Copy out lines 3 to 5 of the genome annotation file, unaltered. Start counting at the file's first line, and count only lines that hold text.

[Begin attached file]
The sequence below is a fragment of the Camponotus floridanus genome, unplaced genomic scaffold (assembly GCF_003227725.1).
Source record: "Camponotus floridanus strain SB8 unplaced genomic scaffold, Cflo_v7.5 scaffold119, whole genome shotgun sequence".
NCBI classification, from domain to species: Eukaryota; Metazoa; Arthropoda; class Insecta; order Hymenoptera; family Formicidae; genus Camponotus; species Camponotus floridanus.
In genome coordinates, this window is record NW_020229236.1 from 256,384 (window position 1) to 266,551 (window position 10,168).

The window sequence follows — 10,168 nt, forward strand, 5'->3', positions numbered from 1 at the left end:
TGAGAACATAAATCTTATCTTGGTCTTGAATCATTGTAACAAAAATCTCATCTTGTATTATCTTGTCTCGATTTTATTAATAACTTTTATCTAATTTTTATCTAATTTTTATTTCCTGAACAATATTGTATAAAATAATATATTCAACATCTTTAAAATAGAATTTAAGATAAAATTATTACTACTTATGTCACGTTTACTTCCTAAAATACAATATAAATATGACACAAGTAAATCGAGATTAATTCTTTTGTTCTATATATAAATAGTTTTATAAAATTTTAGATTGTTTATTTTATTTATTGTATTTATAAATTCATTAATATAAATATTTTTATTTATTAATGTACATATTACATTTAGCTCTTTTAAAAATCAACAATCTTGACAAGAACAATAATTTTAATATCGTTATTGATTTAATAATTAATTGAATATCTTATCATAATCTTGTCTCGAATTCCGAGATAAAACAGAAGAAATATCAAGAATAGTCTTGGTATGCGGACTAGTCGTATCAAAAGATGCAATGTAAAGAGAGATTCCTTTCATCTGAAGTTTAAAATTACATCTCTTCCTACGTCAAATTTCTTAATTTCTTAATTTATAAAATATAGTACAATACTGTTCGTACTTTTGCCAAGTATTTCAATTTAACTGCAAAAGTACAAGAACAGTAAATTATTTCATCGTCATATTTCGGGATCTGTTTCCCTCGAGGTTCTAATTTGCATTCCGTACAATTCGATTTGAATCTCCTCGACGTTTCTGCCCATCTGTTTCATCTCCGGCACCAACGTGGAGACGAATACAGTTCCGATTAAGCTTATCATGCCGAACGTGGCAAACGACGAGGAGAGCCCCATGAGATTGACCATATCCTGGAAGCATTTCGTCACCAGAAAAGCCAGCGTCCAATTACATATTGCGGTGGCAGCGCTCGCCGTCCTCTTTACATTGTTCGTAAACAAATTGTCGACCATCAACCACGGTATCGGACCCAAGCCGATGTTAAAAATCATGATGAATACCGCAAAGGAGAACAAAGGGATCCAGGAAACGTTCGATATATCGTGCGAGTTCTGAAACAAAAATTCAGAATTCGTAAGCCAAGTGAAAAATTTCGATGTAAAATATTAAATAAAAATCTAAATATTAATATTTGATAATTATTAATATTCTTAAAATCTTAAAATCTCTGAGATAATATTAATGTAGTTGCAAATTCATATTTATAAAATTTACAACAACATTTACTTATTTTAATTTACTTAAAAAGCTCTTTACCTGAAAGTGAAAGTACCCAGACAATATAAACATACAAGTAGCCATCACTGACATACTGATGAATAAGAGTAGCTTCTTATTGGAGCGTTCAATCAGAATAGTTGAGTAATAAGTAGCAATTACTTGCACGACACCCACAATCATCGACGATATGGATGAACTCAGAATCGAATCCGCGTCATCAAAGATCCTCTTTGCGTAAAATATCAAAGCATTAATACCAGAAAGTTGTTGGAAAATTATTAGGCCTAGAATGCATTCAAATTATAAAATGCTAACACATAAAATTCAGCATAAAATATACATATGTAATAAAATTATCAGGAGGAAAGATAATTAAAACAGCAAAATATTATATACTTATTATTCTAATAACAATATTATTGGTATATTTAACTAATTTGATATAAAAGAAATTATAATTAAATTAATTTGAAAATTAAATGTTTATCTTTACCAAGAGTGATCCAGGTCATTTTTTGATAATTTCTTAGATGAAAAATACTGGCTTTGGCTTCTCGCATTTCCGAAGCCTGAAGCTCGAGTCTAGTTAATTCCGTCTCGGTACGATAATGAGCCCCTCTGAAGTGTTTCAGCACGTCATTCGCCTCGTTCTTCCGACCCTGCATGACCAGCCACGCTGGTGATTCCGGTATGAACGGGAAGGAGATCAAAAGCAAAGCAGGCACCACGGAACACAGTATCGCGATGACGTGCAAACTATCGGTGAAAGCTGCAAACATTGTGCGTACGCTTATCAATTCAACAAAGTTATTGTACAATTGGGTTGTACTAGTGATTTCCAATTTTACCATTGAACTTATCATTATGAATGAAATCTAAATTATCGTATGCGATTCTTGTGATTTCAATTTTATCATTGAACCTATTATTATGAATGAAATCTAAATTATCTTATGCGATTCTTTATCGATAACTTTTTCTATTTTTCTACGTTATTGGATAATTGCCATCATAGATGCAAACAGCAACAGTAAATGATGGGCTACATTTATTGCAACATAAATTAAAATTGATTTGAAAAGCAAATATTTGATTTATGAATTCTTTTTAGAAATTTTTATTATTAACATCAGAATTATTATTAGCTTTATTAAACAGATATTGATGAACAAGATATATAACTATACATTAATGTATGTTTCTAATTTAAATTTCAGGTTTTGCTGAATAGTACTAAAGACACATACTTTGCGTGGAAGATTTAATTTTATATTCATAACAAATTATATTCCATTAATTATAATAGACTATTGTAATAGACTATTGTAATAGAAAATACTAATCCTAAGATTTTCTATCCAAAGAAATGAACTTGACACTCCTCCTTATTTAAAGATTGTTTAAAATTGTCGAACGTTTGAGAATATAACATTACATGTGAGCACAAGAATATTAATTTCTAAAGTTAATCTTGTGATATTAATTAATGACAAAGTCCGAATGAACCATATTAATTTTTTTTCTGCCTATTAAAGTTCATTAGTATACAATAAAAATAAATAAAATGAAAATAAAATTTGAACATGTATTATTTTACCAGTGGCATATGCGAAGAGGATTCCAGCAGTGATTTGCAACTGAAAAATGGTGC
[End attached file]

NCBI classification, from domain to species: Eukaryota; Metazoa; Arthropoda; class Insecta; order Hymenoptera; family Formicidae; genus Camponotus; species Camponotus floridanus.
In genome coordinates, this window is record NW_020229236.1 from 256,384 (window position 1) to 266,551 (window position 10,168).

The window sequence follows — 10,168 nt, forward strand, 5'->3', positions numbered from 1 at the left end: